Fermented, probiotic-rich foods are key to a flat belly and glowing skin, shares Elle magazine. But “Biofermentation is the next wave in the beauty industry,” adds the founder and CEO of Orveda. Fermented skincare products blend bacteria with fermented botanicals to work with the skin’s natural microflora. The magazine concludes: “a clean, calm gut will ensure your skin is lit from within and a fermented-rich routine will guarantee the glow won’t go.”
Read more (Elle Magazine)
In the next decade, the British Medical Journal predicts we will see more government support of fermented foods. The BMJ’s latest research says the gov needs to fund the research and innovation of fermented products, prebiotics and probiotics. Food industry and consumer demands are shifting to healthier foods, so the BMJ says it’s critical for public leadership to also promote a healthy diet. The government can give tax incentives and push fiscal policies that promote “research, development and marketing of healthier foods in the food industry,” encourages the BMJ, and penalize companies that market sugar-laden drinks and junk food.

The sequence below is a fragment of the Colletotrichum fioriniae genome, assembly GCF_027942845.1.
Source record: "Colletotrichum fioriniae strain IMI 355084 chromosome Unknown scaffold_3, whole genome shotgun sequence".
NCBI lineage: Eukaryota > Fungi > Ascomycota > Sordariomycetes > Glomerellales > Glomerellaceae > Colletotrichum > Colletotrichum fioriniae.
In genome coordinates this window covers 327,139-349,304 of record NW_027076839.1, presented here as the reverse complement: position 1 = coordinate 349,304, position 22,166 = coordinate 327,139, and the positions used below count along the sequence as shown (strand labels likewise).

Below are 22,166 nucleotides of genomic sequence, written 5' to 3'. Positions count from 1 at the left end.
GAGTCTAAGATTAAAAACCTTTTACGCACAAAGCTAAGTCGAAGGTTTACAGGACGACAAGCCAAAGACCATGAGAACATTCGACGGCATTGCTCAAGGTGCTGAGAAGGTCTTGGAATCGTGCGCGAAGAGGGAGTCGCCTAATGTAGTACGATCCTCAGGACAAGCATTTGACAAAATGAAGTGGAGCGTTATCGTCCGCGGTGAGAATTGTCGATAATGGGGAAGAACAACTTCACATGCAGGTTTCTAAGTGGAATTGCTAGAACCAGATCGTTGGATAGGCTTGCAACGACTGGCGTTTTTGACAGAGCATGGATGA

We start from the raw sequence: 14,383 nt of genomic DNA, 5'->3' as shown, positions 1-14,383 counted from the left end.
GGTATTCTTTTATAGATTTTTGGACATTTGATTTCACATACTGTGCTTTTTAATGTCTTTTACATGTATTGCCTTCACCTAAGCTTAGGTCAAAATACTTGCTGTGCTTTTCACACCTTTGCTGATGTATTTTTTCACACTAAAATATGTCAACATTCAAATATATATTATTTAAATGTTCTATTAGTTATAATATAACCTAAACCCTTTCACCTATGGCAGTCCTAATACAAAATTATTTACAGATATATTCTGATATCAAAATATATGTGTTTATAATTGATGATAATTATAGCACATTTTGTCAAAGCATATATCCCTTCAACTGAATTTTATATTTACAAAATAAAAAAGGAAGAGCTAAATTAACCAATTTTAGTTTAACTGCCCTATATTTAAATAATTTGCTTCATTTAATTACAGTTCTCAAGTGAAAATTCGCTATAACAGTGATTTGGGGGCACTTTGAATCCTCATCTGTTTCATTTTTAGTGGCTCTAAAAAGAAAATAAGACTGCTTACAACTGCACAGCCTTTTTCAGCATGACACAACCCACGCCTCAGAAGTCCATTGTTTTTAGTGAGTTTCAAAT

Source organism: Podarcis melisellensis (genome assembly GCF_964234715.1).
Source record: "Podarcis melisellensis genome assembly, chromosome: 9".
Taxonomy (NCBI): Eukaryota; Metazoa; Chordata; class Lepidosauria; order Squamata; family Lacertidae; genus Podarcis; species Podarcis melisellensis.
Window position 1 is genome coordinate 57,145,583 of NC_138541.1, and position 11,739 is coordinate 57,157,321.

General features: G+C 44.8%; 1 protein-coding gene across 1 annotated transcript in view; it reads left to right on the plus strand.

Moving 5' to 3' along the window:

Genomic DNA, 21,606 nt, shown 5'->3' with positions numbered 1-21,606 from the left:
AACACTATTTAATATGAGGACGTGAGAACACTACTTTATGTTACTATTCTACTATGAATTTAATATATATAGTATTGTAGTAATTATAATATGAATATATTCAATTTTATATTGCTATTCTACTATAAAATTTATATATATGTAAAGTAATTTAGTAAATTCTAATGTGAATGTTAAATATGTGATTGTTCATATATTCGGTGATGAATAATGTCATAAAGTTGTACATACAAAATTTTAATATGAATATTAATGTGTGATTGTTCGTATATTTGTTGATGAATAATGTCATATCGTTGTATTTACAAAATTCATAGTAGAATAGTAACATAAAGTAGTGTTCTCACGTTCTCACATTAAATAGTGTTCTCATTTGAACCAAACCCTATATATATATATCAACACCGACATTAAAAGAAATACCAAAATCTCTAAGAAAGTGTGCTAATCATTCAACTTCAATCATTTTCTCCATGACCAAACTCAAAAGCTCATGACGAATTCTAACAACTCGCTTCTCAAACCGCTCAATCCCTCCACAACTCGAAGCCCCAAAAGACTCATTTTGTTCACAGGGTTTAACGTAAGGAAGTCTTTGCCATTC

Read more (British Medical Journal) (Photo: Foodies Feed)
Boston wine guru Lauren Friel says, to fix the local restaurant industry, health codes need to be revised. Friel says food regulations restrict chefs from using ferments and cured meats, making it especially difficult to serve authentic Chinese or European food.
Sourdough bread is trending. As consumers seek preservative-free bread, more food retailers are adding sourdough loaves. Made with just flour, water and salt, sourdough is a clean food with a tangy taste due to the fermentation process.
Great news for kimchi producers wanting to expand to vegan products. A new study from researchers at Brown University found that vegan kimchi made with miso paste instead of fish sauce or brined shrimp produces the same final healthy bacteria as traditional kimchi. This is because of “the selective pressure of the fermentation environment” which is so powerful that a new ingredient doesn’t impact the bacterial community.